As I did have a good friend, who had a friend who worked for a company that duplicated VHS and Beta tapes for the rental [and buy to own] markets from the master tapes supplied by the distributors. He was up with the play as that what format was winning by the relative numbers of copies of each format he would duplicate. They had racks of VHS and Beta recorders that they would "record" in parallel to make the tapes. Kind of lo tech bu effective.

He naturally had a large library of personal copies of all these tapes of movies of various types from run of the mill block buster releases, direct to video releases and no doubt some Porn. He had a copy of the original Mad Max movie on VHS which was banned at the time for its levels of violence.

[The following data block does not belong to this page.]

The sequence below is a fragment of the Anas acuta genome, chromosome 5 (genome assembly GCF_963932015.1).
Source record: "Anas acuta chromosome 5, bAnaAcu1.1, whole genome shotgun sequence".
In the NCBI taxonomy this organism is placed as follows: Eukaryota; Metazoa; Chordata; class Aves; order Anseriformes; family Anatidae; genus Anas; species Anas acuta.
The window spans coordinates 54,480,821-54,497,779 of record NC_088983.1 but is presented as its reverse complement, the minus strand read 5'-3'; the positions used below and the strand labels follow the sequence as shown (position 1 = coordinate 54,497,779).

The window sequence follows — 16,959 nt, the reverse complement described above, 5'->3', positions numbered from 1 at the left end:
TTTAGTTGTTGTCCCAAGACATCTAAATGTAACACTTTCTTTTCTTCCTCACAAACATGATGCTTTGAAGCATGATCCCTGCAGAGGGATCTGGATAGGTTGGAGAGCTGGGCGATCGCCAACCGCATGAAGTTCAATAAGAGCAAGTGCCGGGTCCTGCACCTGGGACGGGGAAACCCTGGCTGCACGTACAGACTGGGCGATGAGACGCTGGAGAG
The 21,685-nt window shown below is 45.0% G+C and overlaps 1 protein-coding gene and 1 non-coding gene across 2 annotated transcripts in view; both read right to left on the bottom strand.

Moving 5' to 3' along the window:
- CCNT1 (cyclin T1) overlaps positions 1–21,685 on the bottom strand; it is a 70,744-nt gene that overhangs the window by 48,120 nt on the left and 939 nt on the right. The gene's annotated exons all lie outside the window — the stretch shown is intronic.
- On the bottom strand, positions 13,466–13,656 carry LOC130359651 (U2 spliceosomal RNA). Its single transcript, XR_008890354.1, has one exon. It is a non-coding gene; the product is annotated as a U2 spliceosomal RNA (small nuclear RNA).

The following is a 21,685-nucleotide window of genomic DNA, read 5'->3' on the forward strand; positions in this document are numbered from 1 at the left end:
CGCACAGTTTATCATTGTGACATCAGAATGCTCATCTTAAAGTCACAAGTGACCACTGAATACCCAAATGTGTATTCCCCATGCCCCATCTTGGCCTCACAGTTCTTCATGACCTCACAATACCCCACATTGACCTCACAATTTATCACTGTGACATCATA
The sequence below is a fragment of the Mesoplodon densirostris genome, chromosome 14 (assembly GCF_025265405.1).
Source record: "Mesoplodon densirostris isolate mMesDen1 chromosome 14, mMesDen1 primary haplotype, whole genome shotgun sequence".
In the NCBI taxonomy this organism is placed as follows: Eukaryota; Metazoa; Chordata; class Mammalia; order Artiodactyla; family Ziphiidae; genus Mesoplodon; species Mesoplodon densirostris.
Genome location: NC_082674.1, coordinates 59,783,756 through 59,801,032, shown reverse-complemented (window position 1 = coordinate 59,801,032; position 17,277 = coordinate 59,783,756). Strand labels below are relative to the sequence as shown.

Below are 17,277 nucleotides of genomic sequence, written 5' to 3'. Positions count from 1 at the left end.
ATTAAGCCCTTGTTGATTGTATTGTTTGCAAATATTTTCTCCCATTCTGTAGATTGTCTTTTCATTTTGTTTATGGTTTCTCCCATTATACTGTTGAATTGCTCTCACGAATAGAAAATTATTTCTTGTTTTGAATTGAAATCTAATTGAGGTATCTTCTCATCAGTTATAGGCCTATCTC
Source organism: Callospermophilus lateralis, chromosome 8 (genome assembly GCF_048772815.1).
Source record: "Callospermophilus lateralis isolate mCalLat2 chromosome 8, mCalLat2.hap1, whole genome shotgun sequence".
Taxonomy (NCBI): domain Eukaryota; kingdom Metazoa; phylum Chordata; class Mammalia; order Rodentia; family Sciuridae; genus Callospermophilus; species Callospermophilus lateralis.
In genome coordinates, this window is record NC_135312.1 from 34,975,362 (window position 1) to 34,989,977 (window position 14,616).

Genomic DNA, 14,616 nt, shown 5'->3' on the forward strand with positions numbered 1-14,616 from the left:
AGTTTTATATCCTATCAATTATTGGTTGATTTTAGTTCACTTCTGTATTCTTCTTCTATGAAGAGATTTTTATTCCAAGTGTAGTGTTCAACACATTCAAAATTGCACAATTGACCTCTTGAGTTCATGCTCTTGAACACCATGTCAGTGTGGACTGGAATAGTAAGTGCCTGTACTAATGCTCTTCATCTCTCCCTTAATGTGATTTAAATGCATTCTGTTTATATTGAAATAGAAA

I do recall him saying that they tended to do a lot more VHS copies than Beta copies but I recall he suspected that in part that was because the VHS (rental tapes) got more easily damaged as some of the VHS devices in peoples homes were pretty prone to munching the old VHS tapes.

jordanrichard | January 16, 2019

Roger1, read between the lines of the negative comments. No one is being negative about more EVs. The negative comments are about the hyperbole and disingenuous efforts by the other companies. Most people agree that the Jaguar I-Pace is a very nice looking vehicle and that it is indeed an EV.